vertical blindsVertical blinds often get a bad rap. Probably because there were so many cheap versions made, and they quickly became a mess. Pam says that aesthetically, these are not her favorite, but for uses such as with double-wide (or wider) sliding patio doors that needed a window treatment, they would likely be her #1 choice in term of delivering the required functionality. And now, check this out: If you have a 1970s or 1980s house and want to use period-authentic vertical blinds, how about these Beauti-Vue “macrame” verticals — New Old Stock from the back of their website from back in the day.

Beauti-Vue can use these materials to fabricate a set of vertical blinds to your exact specifications. Available in five distinct styles, these macramé vertical blinds would instantly add a textural element to any space — hey, how about for a tiki lounge?

Note: We know these designs are not truly macrame. Perhaps a more accurate name would be chunky yarny woven cloth vertical blinds. But that’s a mouthful. So we’ll just go with the Beauti-Vue flow and agree to call them macrame vertical blinds.

Company owner Stormy Grumbeck told me that these blinds were the company’s hottest selling item from the late 1970s to the early 1980s. Pam understands! She was a macramaniac herself back then!


vertical blindsThe sample strips shown could be made into a custom vertical blind window treatment similar to the plain vertical blind sample above. Hmmmm: Maybe the New Old Stock blinds themselves could be used for craft and decor projects.

vertical blindsMacramé style #1 is the only one of the five styles that deviates from the natural color of the woven material — mauve with bits of off white and blue. The other four styles are mostly natural with bits of color tucked in here and there.

Note: The blind “veins” vary in width from about 3.5″ inches wide to 3.75″ inches wide.

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Buy these macrame vertical blinds:

Read all of our stories about Beauti-Vue’s NOS products

  1. Debra says:

    I had these vertical blinds in my home and just recently tossed them because some of the veins were damaged. I wish I’d seen this article FIRST! They were almost 50 years old and nothing fits better. I just called to get a quote and now I’m preparing for a shock. Can’t wait!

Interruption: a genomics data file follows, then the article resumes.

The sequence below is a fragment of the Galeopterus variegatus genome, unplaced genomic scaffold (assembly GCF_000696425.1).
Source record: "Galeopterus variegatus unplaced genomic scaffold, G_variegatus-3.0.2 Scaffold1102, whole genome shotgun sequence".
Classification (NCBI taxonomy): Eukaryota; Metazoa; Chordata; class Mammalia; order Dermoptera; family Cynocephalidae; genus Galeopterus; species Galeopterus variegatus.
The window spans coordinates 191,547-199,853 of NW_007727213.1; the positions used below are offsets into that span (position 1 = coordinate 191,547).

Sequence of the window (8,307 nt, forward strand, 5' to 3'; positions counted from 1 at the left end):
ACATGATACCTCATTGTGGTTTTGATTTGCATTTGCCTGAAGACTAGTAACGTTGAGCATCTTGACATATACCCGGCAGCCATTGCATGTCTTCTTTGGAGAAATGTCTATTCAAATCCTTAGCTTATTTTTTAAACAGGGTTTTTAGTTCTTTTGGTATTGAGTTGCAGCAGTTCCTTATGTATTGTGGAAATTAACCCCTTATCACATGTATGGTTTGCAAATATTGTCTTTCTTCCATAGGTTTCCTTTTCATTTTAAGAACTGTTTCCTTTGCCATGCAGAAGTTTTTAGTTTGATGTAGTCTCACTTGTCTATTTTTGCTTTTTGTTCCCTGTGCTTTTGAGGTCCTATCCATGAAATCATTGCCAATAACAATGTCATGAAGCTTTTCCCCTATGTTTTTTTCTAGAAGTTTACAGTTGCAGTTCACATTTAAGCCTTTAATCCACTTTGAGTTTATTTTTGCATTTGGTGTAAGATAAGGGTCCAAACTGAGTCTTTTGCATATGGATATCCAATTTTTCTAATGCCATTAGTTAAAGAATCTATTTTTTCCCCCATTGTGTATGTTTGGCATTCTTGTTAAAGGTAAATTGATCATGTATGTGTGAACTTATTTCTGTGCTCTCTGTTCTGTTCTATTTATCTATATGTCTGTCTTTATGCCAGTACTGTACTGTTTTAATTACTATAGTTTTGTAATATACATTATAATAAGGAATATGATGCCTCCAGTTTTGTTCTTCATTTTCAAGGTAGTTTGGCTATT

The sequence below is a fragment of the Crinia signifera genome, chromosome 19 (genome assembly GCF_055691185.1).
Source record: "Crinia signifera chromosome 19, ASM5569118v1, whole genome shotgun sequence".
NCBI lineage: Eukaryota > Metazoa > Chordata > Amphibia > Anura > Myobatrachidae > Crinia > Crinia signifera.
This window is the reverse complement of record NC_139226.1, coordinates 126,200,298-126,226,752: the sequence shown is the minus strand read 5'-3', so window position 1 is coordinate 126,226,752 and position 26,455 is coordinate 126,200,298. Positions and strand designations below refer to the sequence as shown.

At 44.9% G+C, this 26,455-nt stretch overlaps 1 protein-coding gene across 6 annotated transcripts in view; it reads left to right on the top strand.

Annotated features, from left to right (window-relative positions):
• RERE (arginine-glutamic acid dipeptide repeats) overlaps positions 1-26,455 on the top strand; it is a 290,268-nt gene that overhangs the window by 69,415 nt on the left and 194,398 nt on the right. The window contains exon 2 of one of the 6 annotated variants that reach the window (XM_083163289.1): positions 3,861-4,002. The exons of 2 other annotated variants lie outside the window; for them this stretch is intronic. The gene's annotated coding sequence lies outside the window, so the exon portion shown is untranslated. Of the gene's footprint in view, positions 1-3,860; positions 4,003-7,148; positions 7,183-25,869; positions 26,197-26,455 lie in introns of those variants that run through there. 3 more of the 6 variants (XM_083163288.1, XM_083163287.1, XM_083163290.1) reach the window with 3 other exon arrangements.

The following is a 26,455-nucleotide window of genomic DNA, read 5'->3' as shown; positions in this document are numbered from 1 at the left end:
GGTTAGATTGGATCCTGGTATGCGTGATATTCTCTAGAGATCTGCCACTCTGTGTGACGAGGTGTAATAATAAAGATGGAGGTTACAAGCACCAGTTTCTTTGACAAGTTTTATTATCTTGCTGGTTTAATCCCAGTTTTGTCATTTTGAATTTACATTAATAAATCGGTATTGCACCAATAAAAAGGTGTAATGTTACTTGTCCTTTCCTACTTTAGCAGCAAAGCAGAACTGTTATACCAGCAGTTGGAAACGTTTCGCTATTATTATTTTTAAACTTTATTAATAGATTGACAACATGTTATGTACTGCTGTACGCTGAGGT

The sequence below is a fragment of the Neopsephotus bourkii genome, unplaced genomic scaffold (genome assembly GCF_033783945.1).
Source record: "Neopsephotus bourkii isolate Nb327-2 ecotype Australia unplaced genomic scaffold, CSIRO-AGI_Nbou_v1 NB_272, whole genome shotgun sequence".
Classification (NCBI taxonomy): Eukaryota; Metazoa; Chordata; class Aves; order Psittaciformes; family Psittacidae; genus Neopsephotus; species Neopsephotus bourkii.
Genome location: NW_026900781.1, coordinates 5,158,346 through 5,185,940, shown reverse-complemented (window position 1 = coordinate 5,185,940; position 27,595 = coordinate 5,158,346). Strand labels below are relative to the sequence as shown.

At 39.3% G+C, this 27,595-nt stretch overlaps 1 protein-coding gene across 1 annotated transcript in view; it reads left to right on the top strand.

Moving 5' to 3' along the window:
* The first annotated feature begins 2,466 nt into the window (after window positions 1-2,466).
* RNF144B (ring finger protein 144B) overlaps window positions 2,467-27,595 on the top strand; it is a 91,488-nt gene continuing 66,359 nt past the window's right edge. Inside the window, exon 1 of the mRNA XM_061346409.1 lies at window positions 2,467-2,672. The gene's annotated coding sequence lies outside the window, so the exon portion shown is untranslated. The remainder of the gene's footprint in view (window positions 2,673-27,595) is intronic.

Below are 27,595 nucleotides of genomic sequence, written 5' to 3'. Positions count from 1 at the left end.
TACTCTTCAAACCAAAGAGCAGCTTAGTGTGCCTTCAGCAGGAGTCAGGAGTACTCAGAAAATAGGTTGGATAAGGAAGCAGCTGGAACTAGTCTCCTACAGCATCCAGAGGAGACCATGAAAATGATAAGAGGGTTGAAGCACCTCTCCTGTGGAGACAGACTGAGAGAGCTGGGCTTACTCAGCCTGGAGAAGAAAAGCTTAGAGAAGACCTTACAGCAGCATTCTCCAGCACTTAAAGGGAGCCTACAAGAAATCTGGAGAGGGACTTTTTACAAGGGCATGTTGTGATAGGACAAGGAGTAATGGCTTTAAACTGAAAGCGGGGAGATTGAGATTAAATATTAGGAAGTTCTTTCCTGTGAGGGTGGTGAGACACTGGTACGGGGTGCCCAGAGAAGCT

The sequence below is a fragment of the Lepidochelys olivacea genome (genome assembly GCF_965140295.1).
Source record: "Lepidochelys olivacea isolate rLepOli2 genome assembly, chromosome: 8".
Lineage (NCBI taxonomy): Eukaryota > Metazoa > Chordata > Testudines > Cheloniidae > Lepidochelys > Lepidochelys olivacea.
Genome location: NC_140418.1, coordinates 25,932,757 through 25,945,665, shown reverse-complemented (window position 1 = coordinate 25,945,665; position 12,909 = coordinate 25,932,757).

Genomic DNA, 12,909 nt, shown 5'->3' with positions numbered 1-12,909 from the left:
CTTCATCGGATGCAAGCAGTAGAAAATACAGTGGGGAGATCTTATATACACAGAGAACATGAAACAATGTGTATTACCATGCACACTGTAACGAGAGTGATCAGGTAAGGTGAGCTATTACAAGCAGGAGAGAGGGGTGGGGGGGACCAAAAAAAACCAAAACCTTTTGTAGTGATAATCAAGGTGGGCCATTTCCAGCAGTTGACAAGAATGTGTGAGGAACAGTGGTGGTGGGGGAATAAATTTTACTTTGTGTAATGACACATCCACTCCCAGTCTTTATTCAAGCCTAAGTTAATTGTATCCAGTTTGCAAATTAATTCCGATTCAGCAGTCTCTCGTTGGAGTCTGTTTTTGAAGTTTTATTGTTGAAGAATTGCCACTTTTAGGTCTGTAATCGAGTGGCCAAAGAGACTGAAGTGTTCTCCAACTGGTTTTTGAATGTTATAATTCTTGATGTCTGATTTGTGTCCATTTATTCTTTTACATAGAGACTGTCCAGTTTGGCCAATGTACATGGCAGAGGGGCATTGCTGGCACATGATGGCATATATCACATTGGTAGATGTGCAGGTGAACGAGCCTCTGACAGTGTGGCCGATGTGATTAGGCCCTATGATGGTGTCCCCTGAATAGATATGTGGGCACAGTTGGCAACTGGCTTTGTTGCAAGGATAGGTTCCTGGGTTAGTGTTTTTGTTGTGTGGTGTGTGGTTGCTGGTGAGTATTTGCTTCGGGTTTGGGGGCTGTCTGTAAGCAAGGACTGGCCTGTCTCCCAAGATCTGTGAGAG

2. Mintrad42 says:

    Anyone know when vertical blinds came into being?
    I’d like to put them in my Minimal Traditional house built in 1942.
    Not a purist, just wondering.

  3. BungalowBILL says:

    I guess the correct name to call them would be the one given by the manufacturer, but to me these resemble Haitian Cotton fabric. I saw a sofa in it a couple of weeks ago and thought, Gee, Haitian Cotton needs to make a comeback.

  4. RSS Reader says:

    I really love Retro Renovation and have been reading for about a year (newcomer, I know!). Just writing to let you know that your RSS feed hasn’t updated in days, which is a bummer since I usually read via RSS feed.

  5. Robin, NV says:

    Now this is something I might ponder buying. I have a huge sliding glass door that takes up most of the east facing wall in my dining room. I have cheap plastic vertical blinds on it now. These would look so much nicer. Macrame 3 perhaps…

      1. Kristin Haley says:

        Yes… we could make a valance to cover the track.

        Editor’s note: This is the Kristin of Beauti-Vue. Thank you, K!

  6. ineffablespace says:

    In the last few years, there was a modernist house featured in Architectural Digest that had a lot of vertical blinds. The were not emphasized, but they didn’t try to conceal them, either.

    1. pam kueber says:

      A key quality of modernism: Form follows function! Like I said, verticals make a lot of sense for large expanses of windows.

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